All of the Amazon's splendid greenery. Every fish in the Pacific. Every microbe underfoot. Every elephant on the plains, every flower, fungus, and fruit-fly in the fields, no longer outweighs the sheer amount of stuff humans have made.
Estimates on the total mass of human-made material suggest 2020 is the year we overtake the combined dry weight of every living thing on Earth.
Go back to a time before humans first took to ploughing fields and tending livestock, and you'd find our planet was coated in a biosphere that weighed around 2 x 10^12 tonnes.
Thanks in no small part to our habit of farming, mining, and building highways where forests once grew, this figure has now halved.
According to a small team of environmental researchers from the Weizmann Institute of Science in Israel, the mass of items constructed by humans – everything from skyscrapers to buttons – has grown so much, this year could be the point when biomass and mass production match up.
The exact timing of this landmark event depends on how we define the exact point a chunk of rock or drop of crude oil changes from natural resource to manufactured item.
But given we're currently rearranging roughly 30 gigatonnes of nature into anything from IKEA bookcases to luxury apartments each year (a rate that's been doubling every 20 years since the early 1900s), such fuzziness will be arbitrary soon enough.
The researchers draw our attention to this depressing moment in history as a symbol of our growing dominance over the planet.
"Beyond biomass, as the global effect of humanity accelerates, it is becoming ever more imperative to quantitatively assess and monitor the material flows of our socioeconomic system, also known as the socio-economic metabolism," the researchers write in their report.
Concern over society's metaphorical expanding waistline isn't new. Researchers have been crunching the numbers on humanity's gluttony for energy and raw materials for years.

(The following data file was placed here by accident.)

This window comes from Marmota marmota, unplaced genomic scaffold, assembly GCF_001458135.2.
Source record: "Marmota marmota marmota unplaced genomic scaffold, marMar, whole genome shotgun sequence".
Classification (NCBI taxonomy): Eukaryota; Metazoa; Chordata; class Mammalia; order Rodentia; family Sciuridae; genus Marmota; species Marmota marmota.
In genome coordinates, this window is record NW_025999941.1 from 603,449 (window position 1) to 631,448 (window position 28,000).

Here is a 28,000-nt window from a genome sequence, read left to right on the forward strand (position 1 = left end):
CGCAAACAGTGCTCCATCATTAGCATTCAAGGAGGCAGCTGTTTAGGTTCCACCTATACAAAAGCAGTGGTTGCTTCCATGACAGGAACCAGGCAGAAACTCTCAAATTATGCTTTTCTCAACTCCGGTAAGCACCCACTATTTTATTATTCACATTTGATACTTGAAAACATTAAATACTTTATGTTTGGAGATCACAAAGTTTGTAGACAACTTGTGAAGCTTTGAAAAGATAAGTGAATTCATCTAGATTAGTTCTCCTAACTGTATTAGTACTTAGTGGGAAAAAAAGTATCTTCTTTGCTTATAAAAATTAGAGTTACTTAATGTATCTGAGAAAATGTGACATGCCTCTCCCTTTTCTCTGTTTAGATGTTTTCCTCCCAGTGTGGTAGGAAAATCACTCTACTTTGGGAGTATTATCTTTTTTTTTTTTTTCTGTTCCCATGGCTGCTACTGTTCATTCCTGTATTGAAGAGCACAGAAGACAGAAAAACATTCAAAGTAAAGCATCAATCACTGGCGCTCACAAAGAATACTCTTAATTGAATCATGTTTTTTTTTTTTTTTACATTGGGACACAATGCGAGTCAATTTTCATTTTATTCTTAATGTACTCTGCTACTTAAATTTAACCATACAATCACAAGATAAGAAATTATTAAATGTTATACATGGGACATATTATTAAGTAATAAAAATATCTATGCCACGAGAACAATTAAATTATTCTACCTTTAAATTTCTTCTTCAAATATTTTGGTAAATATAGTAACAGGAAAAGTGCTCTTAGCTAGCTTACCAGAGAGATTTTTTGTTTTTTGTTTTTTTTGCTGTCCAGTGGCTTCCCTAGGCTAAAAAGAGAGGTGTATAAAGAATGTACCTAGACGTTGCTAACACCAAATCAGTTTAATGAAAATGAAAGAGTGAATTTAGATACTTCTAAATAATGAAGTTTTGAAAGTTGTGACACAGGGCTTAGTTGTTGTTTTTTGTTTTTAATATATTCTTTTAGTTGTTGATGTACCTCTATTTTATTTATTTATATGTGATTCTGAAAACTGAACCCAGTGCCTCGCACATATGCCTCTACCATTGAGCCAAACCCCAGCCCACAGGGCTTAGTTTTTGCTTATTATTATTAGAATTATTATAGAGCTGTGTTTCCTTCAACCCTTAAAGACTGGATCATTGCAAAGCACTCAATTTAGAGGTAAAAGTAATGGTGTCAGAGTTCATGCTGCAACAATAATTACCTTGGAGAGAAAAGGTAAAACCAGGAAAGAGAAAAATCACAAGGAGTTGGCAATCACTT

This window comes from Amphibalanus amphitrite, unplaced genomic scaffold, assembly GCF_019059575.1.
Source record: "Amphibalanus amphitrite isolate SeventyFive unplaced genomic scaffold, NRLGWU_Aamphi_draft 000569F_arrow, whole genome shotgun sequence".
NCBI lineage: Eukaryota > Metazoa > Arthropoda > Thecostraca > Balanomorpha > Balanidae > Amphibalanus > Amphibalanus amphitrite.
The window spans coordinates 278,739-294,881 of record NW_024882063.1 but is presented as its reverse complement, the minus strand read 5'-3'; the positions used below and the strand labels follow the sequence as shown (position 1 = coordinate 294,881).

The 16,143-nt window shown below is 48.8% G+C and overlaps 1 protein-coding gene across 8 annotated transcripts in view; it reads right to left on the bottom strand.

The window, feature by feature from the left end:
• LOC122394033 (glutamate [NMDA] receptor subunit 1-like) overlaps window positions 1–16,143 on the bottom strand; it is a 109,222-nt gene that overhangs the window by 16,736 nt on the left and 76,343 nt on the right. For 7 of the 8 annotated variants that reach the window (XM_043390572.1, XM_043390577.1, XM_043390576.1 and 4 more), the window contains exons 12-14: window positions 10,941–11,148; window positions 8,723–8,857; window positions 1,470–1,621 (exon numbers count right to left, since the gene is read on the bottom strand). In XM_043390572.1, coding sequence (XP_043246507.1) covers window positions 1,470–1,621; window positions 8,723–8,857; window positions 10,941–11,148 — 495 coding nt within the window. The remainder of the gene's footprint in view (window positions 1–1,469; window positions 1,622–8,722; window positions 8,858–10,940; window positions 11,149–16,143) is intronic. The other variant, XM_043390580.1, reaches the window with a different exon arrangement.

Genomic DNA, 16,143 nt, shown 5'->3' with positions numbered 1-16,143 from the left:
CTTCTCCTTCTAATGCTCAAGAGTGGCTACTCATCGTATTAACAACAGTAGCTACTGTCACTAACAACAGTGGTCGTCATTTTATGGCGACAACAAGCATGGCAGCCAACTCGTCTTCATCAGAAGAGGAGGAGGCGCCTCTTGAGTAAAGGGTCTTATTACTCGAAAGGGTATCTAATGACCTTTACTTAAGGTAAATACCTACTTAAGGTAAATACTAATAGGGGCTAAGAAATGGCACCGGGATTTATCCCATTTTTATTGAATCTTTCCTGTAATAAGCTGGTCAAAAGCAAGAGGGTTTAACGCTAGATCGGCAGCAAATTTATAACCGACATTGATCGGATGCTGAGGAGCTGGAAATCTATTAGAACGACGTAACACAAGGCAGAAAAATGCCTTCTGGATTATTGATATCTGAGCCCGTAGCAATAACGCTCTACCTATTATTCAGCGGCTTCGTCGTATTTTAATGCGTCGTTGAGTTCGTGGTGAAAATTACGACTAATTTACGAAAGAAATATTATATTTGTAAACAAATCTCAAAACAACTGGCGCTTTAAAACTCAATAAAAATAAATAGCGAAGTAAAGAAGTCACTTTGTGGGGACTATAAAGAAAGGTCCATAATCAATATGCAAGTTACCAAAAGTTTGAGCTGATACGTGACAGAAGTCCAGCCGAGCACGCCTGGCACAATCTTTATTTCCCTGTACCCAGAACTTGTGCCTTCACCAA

When it comes to calculating the mass of resources being gobbled up by our industrial complexes, past studies have generally focussed their estimates on primary productivity.
This isn't really all that surprising. From mowing down forests for agriculture to plundering the oceans for their fish stocks, we're increasingly aware that our hunger for T-bone steaks and convenient tins of tuna in spring water comes at a great ecological cost.
While it's important to keep the greener parts of our environment in mind, this study shows why our insatiable hunger for sand, concrete, and asphalt shouldn't be ignored, given the contribution infrastructure makes to our overall consumption.
"The anthropogenic mass, whose accumulation is documented in this study, does not arise out of the biomass stock but from the transformation of the orders-of-magnitude higher stock of mostly rocks and minerals," the team notes.
The numbers can be hard to visualise. If the total mass of all humans exceeds 300 million tonnes, we could say there's another 3.8 tonnes of cookware, jumbo jets, microwaves and backyard swimming pools on Earth each year for every single one of us.
Yet not all of us have an equal share in the benefits of this growth, nor do we all have the same influence over it.
Given our obsession with economic growth plays a major factor in our increasing rate of consumption, slowing it down will require rethinking the very foundations of how we function as a global society.
The prognosis of a future that's more concrete than forest is far from novel. But with 2020 serving as a symbolic crossroads into a new epoch of human consumption, there's no better time to act.
This research was published in Nature.